Stakeholders discussed the challenges faced by people most affected by HIV in accessing PrEP and strategies to overcome these. These included providing training to healthcare providers, ensuring transparency of drug pricing, and listening to the voices of affected communities.

Sexual health rights & advocacy

Impact of the fall of Roe v Wade

The International Conference on Family Planning was held in Thailand in November, and Global Health Now reports that the impact of the fall of Roe v Wade featured heavily.

Roe v Wade was a landmark case which assured the constitutional right to abortion in the US. It was overturned by a ruling in the US Supreme Court earlier this year, rolling back abortion rights despite the American public being overwhelmingly against a ban on abortion.

Last month's conference was an opportunity for advocates and researchers to discuss the impact of the decision outside the US, with some reporting an emboldening of anti-choice campaigners.

Beth Schlachter, the International Planned Parenthood Foundation’s interim director of global advocacy, warned that the same people who oppose abortion rights are also targeting contraception, saying, “If we don’t look at contraception and abortion as an issue of power, then we’re going to be missing the larger picture and we’re fighting the wrong battle.”

Schlachter suggested moving past labels and focusing on values-based narratives around wellbeing and care, to try to find common ground and a way forward.

Call for short films on sexual and reproductive health

The WHO Health for All Film Festival has a special prize dedicated to sexual and reproductive health and rights.

Films can cover a variety of topics, including contraception, prevention of sexually transmitted infections, and sexual and reproductive rights. They can be documentaries, fiction or animation films, of three to eight minutes.

The closing date for submission is 31 January 2023.

Campaigns & other news

Webinar from The Choice Agenda

Webinar on HIV research and pregnancy

The Choice Agenda is an international forum for advocacy on prevention research hosted by AVAC.

On Wednesday 14 December at 1500 CET, The Choice Agenda is hosting a webinar called, ‘More than vessels: Pregnant people deserve inclusion in HIV prevention clinical and implementation research’.

Webinars are recorded and made available on The Choice Agenda webpage. The November webinar was on ‘Addressing PEP neglect in HIV prevention research, programming and uptake’.

Webinar on overcoming challenges with progestin-only contraceptives

The European Society of Contraception and Reproductive Health (ESC) is hosting a webinar on Wednesday 21 December at 1600 CET on 'Overcoming challenges of progestin-only contraceptives'.

Speakers include Giovanni Grandi on the management of irregular bleeding and Farah Chaudhry on tips, tricks and troubleshooting for implant removals.

Monkeypox to be known as mpox

The World Health Organization has announced it will start using 'mpox' as the new name for monkeypox. Both names will be used for the next year while the term 'monkeypox' is phased out.

The move comes following consultations, after concerns were raised about the name and the racist and stigmatising language observed around it.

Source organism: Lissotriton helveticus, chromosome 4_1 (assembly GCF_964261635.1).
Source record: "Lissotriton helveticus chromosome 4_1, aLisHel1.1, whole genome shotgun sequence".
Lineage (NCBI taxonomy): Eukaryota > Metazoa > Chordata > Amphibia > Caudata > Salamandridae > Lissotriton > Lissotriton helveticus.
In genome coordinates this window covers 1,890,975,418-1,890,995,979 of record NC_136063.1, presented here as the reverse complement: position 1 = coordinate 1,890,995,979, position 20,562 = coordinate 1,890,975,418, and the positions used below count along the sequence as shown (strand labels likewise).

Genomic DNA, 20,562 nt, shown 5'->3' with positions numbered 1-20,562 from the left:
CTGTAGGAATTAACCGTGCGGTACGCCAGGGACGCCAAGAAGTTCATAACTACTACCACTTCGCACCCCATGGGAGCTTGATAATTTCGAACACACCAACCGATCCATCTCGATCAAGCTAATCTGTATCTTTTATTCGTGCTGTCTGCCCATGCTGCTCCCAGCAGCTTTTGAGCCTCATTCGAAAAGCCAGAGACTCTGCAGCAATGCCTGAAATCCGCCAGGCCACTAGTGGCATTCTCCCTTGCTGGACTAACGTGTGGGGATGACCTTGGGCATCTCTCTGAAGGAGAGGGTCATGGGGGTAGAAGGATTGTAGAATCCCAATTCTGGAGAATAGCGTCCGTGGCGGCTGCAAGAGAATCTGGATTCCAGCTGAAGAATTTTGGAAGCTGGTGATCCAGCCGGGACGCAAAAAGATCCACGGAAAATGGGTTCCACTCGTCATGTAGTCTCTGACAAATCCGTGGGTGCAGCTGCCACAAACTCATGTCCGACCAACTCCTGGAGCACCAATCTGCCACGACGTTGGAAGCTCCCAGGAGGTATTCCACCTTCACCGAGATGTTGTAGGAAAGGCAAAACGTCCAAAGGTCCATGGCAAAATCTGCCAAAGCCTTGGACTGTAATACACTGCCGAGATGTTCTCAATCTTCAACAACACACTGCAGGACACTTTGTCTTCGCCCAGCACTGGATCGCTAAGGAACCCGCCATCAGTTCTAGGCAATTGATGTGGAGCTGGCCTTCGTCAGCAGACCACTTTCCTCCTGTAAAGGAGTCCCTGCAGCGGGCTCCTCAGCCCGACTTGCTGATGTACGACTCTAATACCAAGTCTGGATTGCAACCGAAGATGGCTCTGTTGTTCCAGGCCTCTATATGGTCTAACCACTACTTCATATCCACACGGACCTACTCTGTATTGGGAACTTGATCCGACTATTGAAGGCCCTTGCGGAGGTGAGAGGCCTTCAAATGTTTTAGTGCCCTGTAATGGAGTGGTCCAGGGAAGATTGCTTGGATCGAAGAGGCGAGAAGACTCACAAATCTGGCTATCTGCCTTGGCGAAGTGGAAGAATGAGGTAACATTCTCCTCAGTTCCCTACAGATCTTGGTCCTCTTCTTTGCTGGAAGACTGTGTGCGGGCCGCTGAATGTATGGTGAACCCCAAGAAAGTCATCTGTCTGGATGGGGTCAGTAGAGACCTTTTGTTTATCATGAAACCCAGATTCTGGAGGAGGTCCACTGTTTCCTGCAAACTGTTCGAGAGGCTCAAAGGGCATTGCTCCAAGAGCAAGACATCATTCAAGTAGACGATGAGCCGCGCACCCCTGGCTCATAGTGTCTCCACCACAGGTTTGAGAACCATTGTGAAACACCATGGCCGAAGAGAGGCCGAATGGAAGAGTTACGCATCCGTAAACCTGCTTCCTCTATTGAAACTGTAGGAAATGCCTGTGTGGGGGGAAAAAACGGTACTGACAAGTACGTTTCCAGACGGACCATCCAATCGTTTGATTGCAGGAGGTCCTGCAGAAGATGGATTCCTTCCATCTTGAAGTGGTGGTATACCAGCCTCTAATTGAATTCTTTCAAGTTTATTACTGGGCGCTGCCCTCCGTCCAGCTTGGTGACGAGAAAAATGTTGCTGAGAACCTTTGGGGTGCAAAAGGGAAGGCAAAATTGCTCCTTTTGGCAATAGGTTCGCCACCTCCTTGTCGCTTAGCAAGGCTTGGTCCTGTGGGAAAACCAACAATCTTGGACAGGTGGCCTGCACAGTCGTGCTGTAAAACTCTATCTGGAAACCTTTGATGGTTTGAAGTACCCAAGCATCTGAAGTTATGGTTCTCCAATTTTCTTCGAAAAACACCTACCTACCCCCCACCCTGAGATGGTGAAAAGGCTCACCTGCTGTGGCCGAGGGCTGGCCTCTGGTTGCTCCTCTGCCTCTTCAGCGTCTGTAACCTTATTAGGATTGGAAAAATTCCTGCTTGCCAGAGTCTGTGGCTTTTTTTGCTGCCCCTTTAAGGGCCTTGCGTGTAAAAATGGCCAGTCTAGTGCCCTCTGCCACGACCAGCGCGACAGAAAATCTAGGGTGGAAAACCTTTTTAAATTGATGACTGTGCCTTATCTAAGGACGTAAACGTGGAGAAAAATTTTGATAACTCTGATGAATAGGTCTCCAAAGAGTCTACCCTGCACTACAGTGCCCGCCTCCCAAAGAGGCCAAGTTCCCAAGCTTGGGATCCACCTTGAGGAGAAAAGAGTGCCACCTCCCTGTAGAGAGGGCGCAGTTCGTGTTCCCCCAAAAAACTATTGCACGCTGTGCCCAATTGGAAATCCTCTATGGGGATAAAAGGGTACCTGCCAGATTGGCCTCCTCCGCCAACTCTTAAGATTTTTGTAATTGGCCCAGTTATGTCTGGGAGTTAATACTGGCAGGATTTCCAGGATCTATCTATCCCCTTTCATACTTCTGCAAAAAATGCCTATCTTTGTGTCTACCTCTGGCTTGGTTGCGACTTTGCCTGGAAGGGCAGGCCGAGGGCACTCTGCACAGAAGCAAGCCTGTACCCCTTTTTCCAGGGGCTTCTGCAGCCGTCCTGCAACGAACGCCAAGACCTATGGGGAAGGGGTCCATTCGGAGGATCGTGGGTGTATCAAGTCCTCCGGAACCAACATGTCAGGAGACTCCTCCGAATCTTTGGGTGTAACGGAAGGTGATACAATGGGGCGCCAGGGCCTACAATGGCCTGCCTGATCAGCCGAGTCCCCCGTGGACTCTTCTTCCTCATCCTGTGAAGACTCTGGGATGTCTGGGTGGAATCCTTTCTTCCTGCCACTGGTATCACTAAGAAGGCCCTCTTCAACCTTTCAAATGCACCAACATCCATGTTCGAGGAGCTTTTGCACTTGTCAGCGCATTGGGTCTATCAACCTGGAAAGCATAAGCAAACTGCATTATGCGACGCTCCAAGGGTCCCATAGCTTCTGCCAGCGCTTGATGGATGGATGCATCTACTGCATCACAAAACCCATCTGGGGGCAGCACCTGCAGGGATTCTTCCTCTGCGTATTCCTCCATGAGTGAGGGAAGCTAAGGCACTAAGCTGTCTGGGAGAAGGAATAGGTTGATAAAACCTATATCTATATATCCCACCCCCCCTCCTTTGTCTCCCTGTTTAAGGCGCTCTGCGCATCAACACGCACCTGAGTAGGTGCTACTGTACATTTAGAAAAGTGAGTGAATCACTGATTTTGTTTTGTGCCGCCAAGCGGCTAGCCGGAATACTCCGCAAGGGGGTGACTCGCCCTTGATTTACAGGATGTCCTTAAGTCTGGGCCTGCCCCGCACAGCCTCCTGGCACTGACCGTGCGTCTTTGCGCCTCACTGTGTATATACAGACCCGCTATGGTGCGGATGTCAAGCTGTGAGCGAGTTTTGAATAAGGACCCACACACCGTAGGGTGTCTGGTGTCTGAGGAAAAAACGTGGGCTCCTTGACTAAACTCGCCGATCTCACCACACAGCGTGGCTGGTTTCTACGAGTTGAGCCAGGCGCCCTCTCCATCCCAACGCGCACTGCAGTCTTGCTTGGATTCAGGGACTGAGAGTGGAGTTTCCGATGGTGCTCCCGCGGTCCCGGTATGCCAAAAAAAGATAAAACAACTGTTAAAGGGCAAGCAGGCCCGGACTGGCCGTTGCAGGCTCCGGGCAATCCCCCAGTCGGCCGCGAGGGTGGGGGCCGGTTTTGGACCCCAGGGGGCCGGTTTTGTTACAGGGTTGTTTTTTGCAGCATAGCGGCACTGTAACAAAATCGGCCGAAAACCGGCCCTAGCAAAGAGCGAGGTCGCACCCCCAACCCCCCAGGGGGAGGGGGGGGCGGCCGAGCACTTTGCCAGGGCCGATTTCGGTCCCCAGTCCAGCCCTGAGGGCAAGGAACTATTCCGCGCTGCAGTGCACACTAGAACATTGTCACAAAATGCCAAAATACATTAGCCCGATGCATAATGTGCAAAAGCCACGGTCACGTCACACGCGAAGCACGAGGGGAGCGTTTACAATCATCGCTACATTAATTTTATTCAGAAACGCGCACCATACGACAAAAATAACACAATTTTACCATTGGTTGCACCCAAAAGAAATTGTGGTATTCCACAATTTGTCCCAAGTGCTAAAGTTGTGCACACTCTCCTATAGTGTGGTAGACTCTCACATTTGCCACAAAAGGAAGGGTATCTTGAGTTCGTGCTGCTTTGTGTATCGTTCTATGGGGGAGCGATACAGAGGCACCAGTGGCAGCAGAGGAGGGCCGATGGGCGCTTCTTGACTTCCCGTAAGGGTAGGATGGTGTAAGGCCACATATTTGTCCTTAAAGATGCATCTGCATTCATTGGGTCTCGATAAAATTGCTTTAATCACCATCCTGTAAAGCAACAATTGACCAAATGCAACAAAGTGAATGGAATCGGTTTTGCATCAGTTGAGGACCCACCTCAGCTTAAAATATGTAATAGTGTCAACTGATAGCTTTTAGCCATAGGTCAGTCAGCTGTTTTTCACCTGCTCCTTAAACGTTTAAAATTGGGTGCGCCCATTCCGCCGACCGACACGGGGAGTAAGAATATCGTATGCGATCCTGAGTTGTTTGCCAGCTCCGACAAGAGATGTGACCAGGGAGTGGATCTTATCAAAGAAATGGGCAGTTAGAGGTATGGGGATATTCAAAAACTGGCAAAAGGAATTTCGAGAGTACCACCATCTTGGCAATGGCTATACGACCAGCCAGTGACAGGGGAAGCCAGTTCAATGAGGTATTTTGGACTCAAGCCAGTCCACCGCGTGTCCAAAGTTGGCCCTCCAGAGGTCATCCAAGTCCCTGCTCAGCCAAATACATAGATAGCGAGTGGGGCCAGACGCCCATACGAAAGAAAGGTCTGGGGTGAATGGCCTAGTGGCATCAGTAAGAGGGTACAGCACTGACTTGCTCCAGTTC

Country-specific news

Denmark The Danish Health Data Agency has recorded an increase of about 27% in the number of emergency contraception pills sold in the past five years: from 107,000 in 2017 to 136,000 in 2021, reflecting an increasing awareness of this method of preventing pregnancy.

England Six months into the roll-out of routine opt-out testing in 33 emergency departments in England, more than 800 people living with HIV or hepatitis and not receiving treatment have been diagnosed.

France Free condoms will be available in pharmacies for anyone under 25 from next year, President Emmanuel Macron announced last week, in a move aimed to fight a rise in sexually transmitted infections.

Germany Early data from a demonstration project in which people took HIV medication in the form of injectable cabotegravir and rilpivirine, show that patient dissatisfaction with taking antiretroviral therapy halved after six months.

Ireland New data from the Irish Family Planning Association show that its early abortion service is working well, but it warns that legal barriers, such as the mandatory waiting period, continue to cause harms.

Italy In an interview with AIDS Action Europe, Leila Cosmaro of LILA Milano discusses a pilot campaign to raise awareness of HIV self-testing in Italy. Over half the people who ordered a test kit in response to the campaign had not taken an HIV test before.

Poland | Three leading women’s rights defenders, part of the Polish Women's Strike against the country's near-total ban on abortion care, have been indicted by prosecutors (charged) for organising protests and are facing up to eight years in prison.

Spain Half of people with HIV are aged over 50. A study in Spain found that while they are equally considered ‘older people with HIV’, long-term HIV survivors and people with HIV who are aged over 65 have markedly different characteristics and needs compared to other sub-groups.

Switzerland A scoring system that can identify which older people with HIV have a poorer prognosis is just as accurate in Swiss people with HIV as in the French population in which it was developed, a new study found. The system could help in prioritising clinical interventions, as well as highlighting preventive measures.

Ukraine More than half the people on PrEP in Ukraine started it this year, and the country is hoping to further develop its PrEP services. This is a remarkable achievement in a country where HIV clinics have been damaged or destroyed, much of the population is on the move, and many medical staff have been redeployed or relocated due to the war.

Issue 31